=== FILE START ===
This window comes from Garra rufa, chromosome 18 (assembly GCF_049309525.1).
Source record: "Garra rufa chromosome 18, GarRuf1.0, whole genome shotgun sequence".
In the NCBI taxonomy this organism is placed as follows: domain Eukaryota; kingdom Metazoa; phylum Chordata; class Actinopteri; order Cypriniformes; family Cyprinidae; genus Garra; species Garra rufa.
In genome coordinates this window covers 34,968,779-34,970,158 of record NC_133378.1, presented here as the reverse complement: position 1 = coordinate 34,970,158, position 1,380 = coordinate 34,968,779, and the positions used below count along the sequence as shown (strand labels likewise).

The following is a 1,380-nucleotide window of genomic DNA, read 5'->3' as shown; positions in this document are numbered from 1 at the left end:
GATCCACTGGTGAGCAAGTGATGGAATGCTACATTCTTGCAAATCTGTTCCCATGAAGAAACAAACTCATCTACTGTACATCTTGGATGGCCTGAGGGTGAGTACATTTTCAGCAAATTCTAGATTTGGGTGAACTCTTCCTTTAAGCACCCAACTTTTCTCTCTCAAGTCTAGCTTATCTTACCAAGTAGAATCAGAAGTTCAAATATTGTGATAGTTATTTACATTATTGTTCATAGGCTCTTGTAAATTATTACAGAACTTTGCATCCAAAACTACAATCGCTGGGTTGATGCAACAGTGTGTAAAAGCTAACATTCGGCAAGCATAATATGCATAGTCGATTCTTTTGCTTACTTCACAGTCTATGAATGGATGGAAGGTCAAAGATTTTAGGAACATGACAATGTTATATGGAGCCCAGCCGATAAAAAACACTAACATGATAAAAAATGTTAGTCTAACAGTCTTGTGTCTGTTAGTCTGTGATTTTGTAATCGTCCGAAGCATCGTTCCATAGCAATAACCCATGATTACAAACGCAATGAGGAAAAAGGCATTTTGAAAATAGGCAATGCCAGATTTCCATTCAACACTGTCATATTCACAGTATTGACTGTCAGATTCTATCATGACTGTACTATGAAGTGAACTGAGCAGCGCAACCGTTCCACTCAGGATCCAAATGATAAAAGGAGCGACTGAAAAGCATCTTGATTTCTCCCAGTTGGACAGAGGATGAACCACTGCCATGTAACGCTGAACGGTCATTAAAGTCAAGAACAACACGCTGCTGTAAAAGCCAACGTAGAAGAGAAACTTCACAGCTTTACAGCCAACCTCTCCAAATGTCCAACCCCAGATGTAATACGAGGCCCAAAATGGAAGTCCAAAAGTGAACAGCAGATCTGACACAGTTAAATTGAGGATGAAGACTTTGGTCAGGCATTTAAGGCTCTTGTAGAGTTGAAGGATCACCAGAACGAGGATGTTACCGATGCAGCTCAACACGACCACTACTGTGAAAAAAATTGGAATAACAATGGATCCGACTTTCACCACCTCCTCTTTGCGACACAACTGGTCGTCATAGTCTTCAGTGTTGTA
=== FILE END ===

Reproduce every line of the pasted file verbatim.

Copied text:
This window comes from Garra rufa, chromosome 18 (assembly GCF_049309525.1).
Source record: "Garra rufa chromosome 18, GarRuf1.0, whole genome shotgun sequence".
In the NCBI taxonomy this organism is placed as follows: domain Eukaryota; kingdom Metazoa; phylum Chordata; class Actinopteri; order Cypriniformes; family Cyprinidae; genus Garra; species Garra rufa.
In genome coordinates this window covers 34,968,779-34,970,158 of record NC_133378.1, presented here as the reverse complement: position 1 = coordinate 34,970,158, position 1,380 = coordinate 34,968,779, and the positions used below count along the sequence as shown (strand labels likewise).

The following is a 1,380-nucleotide window of genomic DNA, read 5'->3' as shown; positions in this document are numbered from 1 at the left end:
GATCCACTGGTGAGCAAGTGATGGAATGCTACATTCTTGCAAATCTGTTCCCATGAAGAAACAAACTCATCTACTGTACATCTTGGATGGCCTGAGGGTGAGTACATTTTCAGCAAATTCTAGATTTGGGTGAACTCTTCCTTTAAGCACCCAACTTTTCTCTCTCAAGTCTAGCTTATCTTACCAAGTAGAATCAGAAGTTCAAATATTGTGATAGTTATTTACATTATTGTTCATAGGCTCTTGTAAATTATTACAGAACTTTGCATCCAAAACTACAATCGCTGGGTTGATGCAACAGTGTGTAAAAGCTAACATTCGGCAAGCATAATATGCATAGTCGATTCTTTTGCTTACTTCACAGTCTATGAATGGATGGAAGGTCAAAGATTTTAGGAACATGACAATGTTATATGGAGCCCAGCCGATAAAAAACACTAACATGATAAAAAATGTTAGTCTAACAGTCTTGTGTCTGTTAGTCTGTGATTTTGTAATCGTCCGAAGCATCGTTCCATAGCAATAACCCATGATTACAAACGCAATGAGGAAAAAGGCATTTTGAAAATAGGCAATGCCAGATTTCCATTCAACACTGTCATATTCACAGTATTGACTGTCAGATTCTATCATGACTGTACTATGAAGTGAACTGAGCAGCGCAACCGTTCCACTCAGGATCCAAATGATAAAAGGAGCGACTGAAAAGCATCTTGATTTCTCCCAGTTGGACAGAGGATGAACCACTGCCATGTAACGCTGAACGGTCATTAAAGTCAAGAACAACACGCTGCTGTAAAAGCCAACGTAGAAGAGAAACTTCACAGCTTTACAGCCAACCTCTCCAAATGTCCAACCCCAGATGTAATACGAGGCCCAAAATGGAAGTCCAAAAGTGAACAGCAGATCTGACACAGTTAAATTGAGGATGAAGACTTTGGTCAGGCATTTAAGGCTCTTGTAGAGTTGAAGGATCACCAGAACGAGGATGTTACCGATGCAGCTCAACACGACCACTACTGTGAAAAAAATTGGAATAACAATGGATCCGACTTTCACCACCTCCTCTTTGCGACACAACTGGTCGTCATAGTCTTCAGTGTTGTA